The Competition Commission of India (CCI), by an order dated 23 April, has again reiterated its commitment towards cracking down on cartels. It has imposed a collective penalty of ₹3.17 billion (US$59 million) on United Phosphorus Limited (UPL), Excel Crop Care Limited and Sandhya Organic Chemicals Private Limited for cartelization, indulging in collusive bidding in tenders and also for collectively refraining from bidding in a tender floated by Food Corporation of India (FCI).
Letter of complaint
The CCI took up the case after it received a letter from the chairman cum managing director (CMD) of FCI complaining of difficulties that FCI was facing with respect to purchase of aluminium phosphide tablets. FCI alleged that UPL, Excel and Sandhya had quoted identical rates on tenders floated by FCI for purchase of tablets and after negotiation had also reduced the rates identically. This had resulted in an increase in the cost of acquiring tablets by FCI.
The CCI after considering the letter was of the opinion that there was a prima facie case, and passed an order under section 26(1) of the Competition Act, 2002, directing the director general (DG) to investigate the alleged contraventions of the Competition Act.
The DG after investigating the matter concluded that the companies had acted in a concerted manner to eliminate competition among them by indulging in collusive bidding in 2009 and also had collectively refrained from bidding in a tender floated by FCI in 2011, which was in violation of section 3 of the Competition Act.
The companies refuted the allegations, contending that the global tender in question was beyond the jurisdiction of the Competition Act as it was floated in 2009 and the bids were submitted before the act came into force. The companies submitted that the tablets under the tender were supplied long before the letter was sent by the CMD and so there was an absence of cause of action when the letter was sent.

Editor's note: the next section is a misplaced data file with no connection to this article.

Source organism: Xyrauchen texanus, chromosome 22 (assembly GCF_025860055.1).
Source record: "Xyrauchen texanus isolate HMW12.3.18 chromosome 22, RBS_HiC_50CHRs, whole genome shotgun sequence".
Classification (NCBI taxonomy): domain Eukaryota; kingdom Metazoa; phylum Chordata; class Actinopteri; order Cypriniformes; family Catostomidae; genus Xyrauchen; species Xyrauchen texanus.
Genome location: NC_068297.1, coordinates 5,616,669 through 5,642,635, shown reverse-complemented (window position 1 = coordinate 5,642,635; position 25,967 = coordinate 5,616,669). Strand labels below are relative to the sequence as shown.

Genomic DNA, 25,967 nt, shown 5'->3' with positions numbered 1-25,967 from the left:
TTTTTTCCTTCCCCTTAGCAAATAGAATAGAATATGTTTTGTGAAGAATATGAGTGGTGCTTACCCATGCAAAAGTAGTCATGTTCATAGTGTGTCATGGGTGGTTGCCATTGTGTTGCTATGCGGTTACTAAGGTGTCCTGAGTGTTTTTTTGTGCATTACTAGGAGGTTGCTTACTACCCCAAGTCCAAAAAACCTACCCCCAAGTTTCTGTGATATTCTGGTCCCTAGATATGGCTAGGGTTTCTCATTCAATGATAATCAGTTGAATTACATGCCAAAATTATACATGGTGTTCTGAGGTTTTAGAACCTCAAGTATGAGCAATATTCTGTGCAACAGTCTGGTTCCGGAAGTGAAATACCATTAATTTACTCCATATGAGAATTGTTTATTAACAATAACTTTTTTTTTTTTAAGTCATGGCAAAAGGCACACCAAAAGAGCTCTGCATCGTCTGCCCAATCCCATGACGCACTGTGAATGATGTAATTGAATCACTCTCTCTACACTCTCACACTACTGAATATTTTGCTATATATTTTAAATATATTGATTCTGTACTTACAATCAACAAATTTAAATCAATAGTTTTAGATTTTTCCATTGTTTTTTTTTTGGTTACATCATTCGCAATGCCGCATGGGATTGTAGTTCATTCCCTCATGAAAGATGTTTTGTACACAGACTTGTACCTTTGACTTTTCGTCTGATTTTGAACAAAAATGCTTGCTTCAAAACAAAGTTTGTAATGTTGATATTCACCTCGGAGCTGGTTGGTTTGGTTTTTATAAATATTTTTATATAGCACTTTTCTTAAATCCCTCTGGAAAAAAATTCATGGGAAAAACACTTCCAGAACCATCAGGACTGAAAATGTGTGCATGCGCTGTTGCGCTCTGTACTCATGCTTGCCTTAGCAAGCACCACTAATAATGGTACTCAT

The companies further submitted that the e-tender which was collectively boycotted by the companies could not be enquired into as it was neither a part of the letter sent by the CMD nor the order passed by the CCI directing the DG to initiate investigation against the companies.
The CCI after considering the submissions of all the parties concerned observed that:
(1) With respect to the tender that was floated in 2009, the price bids by the companies which were identical were opened on 1 June 2009. Since the opening of the price bids took place after the relevant provisions of the Competition Act came into force, the CCI had jurisdiction to enquire into the alleged contraventions of the provisions of the act.
(2) With respect to the submission that the tablets were already supplied before the letter was sent by the CMD, the provisions of the Competition Act would apply because the subject matter of the enquiry was the conduct of the companies and not the terms and conditions of the tender. Under the act, the CCI could undertake an enquiry for anti-competitive conduct even if the supply or provision of goods and services had already been completed.
(3) The CCI could conduct an enquiry regarding the e-tender floated by FCI in 2011 as the order under section 26 of the Competition Act directing the DG to initiate investigation was general in nature and not event specific.
The companies had further contended before the CCI that in order to establish cartelization among the companies, it was important to ascertain that there was an agreement among the companies. Rejecting the contention, the CCI observed that in cases of clandestine understanding, it is difficult to find any evidence documenting an agreement between the parties.
The CCI further noted that under the Competition Act, an agreement is not necessarily required to be documented. An agreement under the act would include an informal and unwritten understanding between the parties.
The CCI after providing its observations held under section 27 of the Competition Act that the conduct of the companies was in contravention of section 3 of the act and imposed the penalty on the companies, which was 9% of the average of their turnover of the preceding three years. The CCI also passed orders directing the companies to cease and desist from engaging in such practices.
Suchitra Chitale, the managing partner of Chitale & Chitale Partners, heads the competition team of the firm, which advises and acts for clients in Indian competition law matters. She has been in practice for more than 24 years. Sayan Chakraborty is an associate at Chitale & Chitale Partners.
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